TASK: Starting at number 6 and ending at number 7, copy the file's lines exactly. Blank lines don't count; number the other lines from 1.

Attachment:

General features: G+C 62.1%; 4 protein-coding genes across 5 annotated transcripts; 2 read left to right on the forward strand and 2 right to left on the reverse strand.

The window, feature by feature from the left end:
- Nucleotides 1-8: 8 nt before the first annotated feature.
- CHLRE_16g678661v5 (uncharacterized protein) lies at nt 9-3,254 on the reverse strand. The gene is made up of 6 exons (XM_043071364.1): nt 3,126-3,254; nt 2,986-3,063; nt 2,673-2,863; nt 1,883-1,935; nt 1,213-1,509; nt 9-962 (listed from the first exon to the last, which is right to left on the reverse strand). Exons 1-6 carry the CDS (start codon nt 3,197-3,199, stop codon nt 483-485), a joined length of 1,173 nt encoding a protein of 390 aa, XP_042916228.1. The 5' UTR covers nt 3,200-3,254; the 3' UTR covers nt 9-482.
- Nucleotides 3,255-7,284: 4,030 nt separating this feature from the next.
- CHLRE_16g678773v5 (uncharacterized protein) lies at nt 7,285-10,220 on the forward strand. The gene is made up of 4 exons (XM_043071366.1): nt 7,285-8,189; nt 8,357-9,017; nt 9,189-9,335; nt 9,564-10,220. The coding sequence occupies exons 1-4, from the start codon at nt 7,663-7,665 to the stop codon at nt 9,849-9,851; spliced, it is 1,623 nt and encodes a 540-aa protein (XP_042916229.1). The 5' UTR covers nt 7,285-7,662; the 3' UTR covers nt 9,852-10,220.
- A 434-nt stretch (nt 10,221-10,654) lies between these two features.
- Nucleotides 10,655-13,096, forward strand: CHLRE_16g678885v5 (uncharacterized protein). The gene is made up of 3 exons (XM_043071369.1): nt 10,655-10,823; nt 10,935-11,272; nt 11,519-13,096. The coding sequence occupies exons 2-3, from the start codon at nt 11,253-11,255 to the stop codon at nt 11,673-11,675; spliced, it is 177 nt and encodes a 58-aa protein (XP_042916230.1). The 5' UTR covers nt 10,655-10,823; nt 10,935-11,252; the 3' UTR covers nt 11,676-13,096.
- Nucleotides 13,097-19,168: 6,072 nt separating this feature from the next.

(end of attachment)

- CHLRE_16g678773v5 (uncharacterized protein) lies at nt 7,285-10,220 on the forward strand. The gene is made up of 4 exons (XM_043071366.1): nt 7,285-8,189; nt 8,357-9,017; nt 9,189-9,335; nt 9,564-10,220. The coding sequence occupies exons 1-4, from the start codon at nt 7,663-7,665 to the stop codon at nt 9,849-9,851; spliced, it is 1,623 nt and encodes a 540-aa protein (XP_042916229.1). The 5' UTR covers nt 7,285-7,662; the 3' UTR covers nt 9,852-10,220.
- A 434-nt stretch (nt 10,221-10,654) lies between these two features.